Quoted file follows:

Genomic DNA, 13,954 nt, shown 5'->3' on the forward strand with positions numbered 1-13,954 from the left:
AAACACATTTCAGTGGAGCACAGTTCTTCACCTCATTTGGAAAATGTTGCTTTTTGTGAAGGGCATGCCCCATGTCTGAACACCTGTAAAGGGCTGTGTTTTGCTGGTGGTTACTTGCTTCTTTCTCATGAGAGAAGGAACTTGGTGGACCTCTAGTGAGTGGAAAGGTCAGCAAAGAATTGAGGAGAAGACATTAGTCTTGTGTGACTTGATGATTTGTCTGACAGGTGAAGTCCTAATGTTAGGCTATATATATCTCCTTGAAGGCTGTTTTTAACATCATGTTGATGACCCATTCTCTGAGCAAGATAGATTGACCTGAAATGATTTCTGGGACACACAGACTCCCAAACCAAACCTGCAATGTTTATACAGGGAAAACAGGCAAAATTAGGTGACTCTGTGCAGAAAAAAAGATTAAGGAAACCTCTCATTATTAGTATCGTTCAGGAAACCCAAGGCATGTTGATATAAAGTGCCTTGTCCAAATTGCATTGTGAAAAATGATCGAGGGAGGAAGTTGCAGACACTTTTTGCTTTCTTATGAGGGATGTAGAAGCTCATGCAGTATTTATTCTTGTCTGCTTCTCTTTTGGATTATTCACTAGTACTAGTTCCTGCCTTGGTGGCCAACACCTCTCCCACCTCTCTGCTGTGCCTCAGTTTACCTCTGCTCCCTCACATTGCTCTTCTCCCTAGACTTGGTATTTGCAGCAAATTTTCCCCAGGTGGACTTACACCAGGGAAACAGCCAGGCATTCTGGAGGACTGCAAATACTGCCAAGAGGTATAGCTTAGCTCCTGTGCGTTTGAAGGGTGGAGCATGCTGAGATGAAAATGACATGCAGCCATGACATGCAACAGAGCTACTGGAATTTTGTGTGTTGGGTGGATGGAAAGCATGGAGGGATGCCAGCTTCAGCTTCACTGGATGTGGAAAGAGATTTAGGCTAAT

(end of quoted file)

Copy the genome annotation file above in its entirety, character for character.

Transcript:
Genomic DNA, 13,954 nt, shown 5'->3' on the forward strand with positions numbered 1-13,954 from the left:
AAACACATTTCAGTGGAGCACAGTTCTTCACCTCATTTGGAAAATGTTGCTTTTTGTGAAGGGCATGCCCCATGTCTGAACACCTGTAAAGGGCTGTGTTTTGCTGGTGGTTACTTGCTTCTTTCTCATGAGAGAAGGAACTTGGTGGACCTCTAGTGAGTGGAAAGGTCAGCAAAGAATTGAGGAGAAGACATTAGTCTTGTGTGACTTGATGATTTGTCTGACAGGTGAAGTCCTAATGTTAGGCTATATATATCTCCTTGAAGGCTGTTTTTAACATCATGTTGATGACCCATTCTCTGAGCAAGATAGATTGACCTGAAATGATTTCTGGGACACACAGACTCCCAAACCAAACCTGCAATGTTTATACAGGGAAAACAGGCAAAATTAGGTGACTCTGTGCAGAAAAAAAGATTAAGGAAACCTCTCATTATTAGTATCGTTCAGGAAACCCAAGGCATGTTGATATAAAGTGCCTTGTCCAAATTGCATTGTGAAAAATGATCGAGGGAGGAAGTTGCAGACACTTTTTGCTTTCTTATGAGGGATGTAGAAGCTCATGCAGTATTTATTCTTGTCTGCTTCTCTTTTGGATTATTCACTAGTACTAGTTCCTGCCTTGGTGGCCAACACCTCTCCCACCTCTCTGCTGTGCCTCAGTTTACCTCTGCTCCCTCACATTGCTCTTCTCCCTAGACTTGGTATTTGCAGCAAATTTTCCCCAGGTGGACTTACACCAGGGAAACAGCCAGGCATTCTGGAGGACTGCAAATACTGCCAAGAGGTATAGCTTAGCTCCTGTGCGTTTGAAGGGTGGAGCATGCTGAGATGAAAATGACATGCAGCCATGACATGCAACAGAGCTACTGGAATTTTGTGTGTTGGGTGGATGGAAAGCATGGAGGGATGCCAGCTTCAGCTTCACTGGATGTGGAAAGAGATTTAGGCTAAT